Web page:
# How to prove that the expression E(z'Az) (for a random vector z) is …

I am looking to prove the following

Let $z$ be an $m\times$ 1 random vector with $E(z)=\mu$ and $\operatorname{Cov}(z)=V$ and let $A$ be an $m\times m$ non-stochastic matrix. Then the following identity holds true:

$$E(z'Az) = \operatorname{trace}(AV) + \mu'A\mu$$

I am failing to find a straight forward proof to it.

p.s: This is not a homework assignment (although something in my homework DOES rely on this theorem, and I would love to know why it holds).

I reduced the problem to the following: If we call z'=X and z'A'=Y then we already know that: $\operatorname{cov}(X,Y) = E(XY')-E(X)E(Y)' \rightarrow E(XY')=\operatorname{cov}(X,Y)+E(X)E(Y)' \rightarrow$ $E(z'Az)=\operatorname{cov}(z',z'A')+E(z')E(z'A')'=\operatorname{cov}(z',z'A')+\mu'(\mu'A')'$ $=\operatorname{cov}(z',z'A')+\mu'A\mu$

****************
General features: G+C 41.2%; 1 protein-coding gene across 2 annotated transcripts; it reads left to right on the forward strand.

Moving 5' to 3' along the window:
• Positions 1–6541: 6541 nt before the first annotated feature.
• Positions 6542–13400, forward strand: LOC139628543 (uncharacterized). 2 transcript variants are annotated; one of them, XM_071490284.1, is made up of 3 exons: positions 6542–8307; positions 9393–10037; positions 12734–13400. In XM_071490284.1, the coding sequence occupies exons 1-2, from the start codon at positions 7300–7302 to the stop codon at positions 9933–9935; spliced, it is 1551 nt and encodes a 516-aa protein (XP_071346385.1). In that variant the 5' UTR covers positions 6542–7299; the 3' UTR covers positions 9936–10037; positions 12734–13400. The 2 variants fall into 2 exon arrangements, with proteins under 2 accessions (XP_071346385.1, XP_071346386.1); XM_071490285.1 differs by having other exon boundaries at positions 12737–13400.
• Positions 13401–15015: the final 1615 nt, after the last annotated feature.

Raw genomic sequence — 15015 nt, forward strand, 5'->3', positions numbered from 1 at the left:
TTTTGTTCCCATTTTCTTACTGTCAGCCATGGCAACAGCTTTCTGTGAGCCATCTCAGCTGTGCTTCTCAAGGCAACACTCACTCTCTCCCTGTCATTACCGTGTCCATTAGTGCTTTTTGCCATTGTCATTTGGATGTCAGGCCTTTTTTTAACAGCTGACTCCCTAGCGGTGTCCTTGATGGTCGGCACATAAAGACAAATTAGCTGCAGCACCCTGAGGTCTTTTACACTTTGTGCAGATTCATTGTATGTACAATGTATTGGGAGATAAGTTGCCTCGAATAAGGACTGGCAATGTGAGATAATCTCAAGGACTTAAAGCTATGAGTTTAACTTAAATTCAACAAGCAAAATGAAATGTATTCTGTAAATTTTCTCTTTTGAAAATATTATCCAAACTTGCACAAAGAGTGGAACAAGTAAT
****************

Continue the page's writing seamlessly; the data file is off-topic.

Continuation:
Which leaves us to show that $\operatorname{cov}(z',z'A')=\operatorname{trace}(AV)$

Is there another direction to this proof that I am missing?

Thanks.

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It follows from the fact that $\operatorname{trace}(AB)=\operatorname{trace}(BA)$, i.e. one can cyclically permute matrices when taking a trace, it doesn't change the end result. Now, since $\operatorname{cov}(z',z'A')=(z-\mu)'(Az-A\mu)=(z-\mu)'A(z-\mu)$ is a number, $(z-\mu)'A(z-\mu)=\operatorname{trace}((z-\mu)'A(z-\mu))$ trivially. Then permute the $(z-\mu)'$ to the back to get $\operatorname{trace}(A(z-\mu)(z-\mu)')$. But the last two factors form just the covariance matrix of $z$ after taking the expectation of course.
It's true because $A$ is a non-stochastic matrix. And because $E$ can be shifted through any linear operations like taking a trace or multiplying by a non-stochastic matrix. By the way, $Az$ is not a number, it's a column random vector. But $z'Az$ is a single random variable. – Raskolnikov Dec 25 '11 at 9:52